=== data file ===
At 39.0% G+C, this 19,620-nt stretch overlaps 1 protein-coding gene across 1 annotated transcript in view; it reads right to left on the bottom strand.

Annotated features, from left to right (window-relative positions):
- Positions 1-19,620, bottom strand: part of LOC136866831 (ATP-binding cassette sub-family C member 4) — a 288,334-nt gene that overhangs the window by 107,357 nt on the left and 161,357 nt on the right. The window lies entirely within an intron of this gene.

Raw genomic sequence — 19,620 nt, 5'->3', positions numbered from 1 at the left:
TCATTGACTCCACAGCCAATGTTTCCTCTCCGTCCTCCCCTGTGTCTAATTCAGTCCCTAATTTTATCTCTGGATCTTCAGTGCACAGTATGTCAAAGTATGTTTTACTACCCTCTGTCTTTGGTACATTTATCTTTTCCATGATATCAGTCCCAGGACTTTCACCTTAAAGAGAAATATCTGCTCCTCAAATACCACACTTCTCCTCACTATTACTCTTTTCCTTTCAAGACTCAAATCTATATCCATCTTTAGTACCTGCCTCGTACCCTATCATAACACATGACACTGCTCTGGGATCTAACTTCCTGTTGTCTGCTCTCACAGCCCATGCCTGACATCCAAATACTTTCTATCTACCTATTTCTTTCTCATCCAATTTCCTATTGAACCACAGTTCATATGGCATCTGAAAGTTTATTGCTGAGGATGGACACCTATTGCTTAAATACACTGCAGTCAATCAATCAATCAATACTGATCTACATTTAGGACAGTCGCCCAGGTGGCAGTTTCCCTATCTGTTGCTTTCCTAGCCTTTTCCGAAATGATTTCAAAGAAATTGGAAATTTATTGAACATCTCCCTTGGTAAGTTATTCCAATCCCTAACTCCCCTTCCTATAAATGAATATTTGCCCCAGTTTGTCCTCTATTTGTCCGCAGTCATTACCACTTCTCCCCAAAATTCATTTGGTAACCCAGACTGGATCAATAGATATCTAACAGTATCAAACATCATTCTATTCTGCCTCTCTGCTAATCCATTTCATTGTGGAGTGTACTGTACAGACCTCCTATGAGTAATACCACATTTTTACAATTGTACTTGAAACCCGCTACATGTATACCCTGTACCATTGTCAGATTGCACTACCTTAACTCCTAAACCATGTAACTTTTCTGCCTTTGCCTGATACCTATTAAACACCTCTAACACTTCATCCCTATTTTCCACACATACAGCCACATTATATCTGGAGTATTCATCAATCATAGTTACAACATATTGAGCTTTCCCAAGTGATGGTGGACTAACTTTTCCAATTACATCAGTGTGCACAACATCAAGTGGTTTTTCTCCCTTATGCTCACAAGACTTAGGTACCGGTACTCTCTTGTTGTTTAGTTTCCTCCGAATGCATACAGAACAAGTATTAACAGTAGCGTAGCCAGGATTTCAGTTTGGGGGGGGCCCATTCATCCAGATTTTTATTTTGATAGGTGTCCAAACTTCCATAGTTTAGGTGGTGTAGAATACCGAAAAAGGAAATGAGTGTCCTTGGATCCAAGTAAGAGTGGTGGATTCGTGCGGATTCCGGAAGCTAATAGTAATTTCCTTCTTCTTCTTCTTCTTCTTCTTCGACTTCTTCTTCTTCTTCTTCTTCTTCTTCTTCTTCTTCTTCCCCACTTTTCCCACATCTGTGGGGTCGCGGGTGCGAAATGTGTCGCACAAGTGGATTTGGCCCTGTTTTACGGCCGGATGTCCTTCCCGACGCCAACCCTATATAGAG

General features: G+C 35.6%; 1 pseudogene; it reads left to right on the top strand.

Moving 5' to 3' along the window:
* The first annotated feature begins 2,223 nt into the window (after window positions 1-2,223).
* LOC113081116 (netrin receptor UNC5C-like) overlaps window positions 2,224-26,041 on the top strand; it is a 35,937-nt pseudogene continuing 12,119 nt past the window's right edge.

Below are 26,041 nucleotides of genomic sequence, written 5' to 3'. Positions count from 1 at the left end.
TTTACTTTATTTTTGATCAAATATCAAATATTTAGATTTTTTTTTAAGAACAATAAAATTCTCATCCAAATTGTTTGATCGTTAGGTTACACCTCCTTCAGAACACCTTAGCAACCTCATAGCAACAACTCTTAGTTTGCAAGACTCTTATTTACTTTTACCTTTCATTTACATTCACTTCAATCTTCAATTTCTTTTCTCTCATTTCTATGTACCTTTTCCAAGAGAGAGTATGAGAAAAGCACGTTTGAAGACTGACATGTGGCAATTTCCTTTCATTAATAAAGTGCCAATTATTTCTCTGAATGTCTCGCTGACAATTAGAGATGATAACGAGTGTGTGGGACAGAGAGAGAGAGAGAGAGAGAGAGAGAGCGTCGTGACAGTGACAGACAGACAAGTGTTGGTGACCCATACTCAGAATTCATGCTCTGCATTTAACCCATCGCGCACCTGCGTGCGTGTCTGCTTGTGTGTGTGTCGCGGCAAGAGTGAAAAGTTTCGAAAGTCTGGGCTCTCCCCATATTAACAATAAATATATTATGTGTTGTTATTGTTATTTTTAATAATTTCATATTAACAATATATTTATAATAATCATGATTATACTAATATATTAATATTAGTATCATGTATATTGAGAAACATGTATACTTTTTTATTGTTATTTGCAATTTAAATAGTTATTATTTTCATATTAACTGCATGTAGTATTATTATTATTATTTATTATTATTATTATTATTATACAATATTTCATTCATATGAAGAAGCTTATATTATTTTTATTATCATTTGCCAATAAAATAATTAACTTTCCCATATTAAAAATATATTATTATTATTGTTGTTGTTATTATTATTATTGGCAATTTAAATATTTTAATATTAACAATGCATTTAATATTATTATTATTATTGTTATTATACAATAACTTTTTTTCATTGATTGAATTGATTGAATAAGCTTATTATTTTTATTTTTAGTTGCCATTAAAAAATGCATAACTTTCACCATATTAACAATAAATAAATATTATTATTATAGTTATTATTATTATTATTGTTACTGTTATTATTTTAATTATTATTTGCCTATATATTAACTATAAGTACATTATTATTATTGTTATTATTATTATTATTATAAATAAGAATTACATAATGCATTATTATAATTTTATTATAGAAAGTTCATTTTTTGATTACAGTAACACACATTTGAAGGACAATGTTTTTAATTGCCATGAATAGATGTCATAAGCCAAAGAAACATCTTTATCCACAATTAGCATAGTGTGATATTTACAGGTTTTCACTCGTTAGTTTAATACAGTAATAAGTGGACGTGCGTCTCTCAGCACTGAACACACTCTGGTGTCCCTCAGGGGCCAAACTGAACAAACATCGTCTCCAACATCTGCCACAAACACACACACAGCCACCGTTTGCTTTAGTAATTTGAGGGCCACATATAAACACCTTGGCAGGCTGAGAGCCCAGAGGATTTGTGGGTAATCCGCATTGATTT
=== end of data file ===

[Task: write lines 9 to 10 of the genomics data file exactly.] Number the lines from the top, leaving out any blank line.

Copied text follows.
* LOC113081116 (netrin receptor UNC5C-like) overlaps window positions 2,224-26,041 on the top strand; it is a 35,937-nt pseudogene continuing 12,119 nt past the window's right edge.

Below are 26,041 nucleotides of genomic sequence, written 5' to 3'. Positions count from 1 at the left end.